Effects of conflict on choice behavior of rats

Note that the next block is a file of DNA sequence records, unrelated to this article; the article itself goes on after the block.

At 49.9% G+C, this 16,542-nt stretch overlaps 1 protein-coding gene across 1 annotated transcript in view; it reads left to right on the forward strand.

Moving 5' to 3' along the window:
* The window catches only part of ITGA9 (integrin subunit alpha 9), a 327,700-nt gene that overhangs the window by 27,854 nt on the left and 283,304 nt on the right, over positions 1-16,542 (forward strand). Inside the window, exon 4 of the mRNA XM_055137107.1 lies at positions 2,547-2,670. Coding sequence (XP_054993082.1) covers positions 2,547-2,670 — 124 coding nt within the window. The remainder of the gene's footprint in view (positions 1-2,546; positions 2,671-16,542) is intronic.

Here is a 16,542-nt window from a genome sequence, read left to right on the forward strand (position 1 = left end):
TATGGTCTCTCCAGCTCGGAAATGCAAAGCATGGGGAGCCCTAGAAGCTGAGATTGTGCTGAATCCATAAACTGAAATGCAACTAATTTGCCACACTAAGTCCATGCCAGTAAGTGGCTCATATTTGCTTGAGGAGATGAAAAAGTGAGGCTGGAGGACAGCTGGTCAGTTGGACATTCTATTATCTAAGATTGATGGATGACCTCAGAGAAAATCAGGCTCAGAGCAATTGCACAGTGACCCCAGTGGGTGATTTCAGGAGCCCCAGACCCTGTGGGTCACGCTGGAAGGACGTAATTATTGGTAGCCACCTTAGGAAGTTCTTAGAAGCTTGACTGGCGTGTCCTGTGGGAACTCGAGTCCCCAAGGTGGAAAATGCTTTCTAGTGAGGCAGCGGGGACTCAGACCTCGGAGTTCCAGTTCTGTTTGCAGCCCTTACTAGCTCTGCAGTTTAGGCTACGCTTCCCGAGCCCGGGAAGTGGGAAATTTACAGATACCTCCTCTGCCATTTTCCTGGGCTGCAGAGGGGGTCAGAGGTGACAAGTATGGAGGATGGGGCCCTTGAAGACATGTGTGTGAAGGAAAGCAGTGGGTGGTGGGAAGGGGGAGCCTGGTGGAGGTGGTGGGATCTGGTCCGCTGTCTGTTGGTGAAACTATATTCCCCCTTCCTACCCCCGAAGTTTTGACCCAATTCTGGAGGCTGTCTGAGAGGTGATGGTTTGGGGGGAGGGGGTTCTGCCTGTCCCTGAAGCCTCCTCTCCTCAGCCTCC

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Conducted 3 experiments with male albino sprague-dawley rats (n = 184) to investigate the effectiveness of conflict (shock plus food) in suppressing bar-pressing behavior so that alternative rewarded unpunished behavior would replace it. Results show that conflict was an effective suppressor when shock was given frequently (50 or 100%), with no delay or short delay (5 sec.), and when the punishment was of moderate or strong intensity (75 or 100 v). However, if shock was infrequent (10%) or long delayed (20 sec.), it produced only partial suppression and incomplete preference for the rewarded alternative response. Conflict, which initially produced learning of the alternate response, also caused rigidity (fixation) which prevented ss from learning another response when conditions were reversed. (PsycINFO Database Record (c) 2006 APA, all rights reserved)

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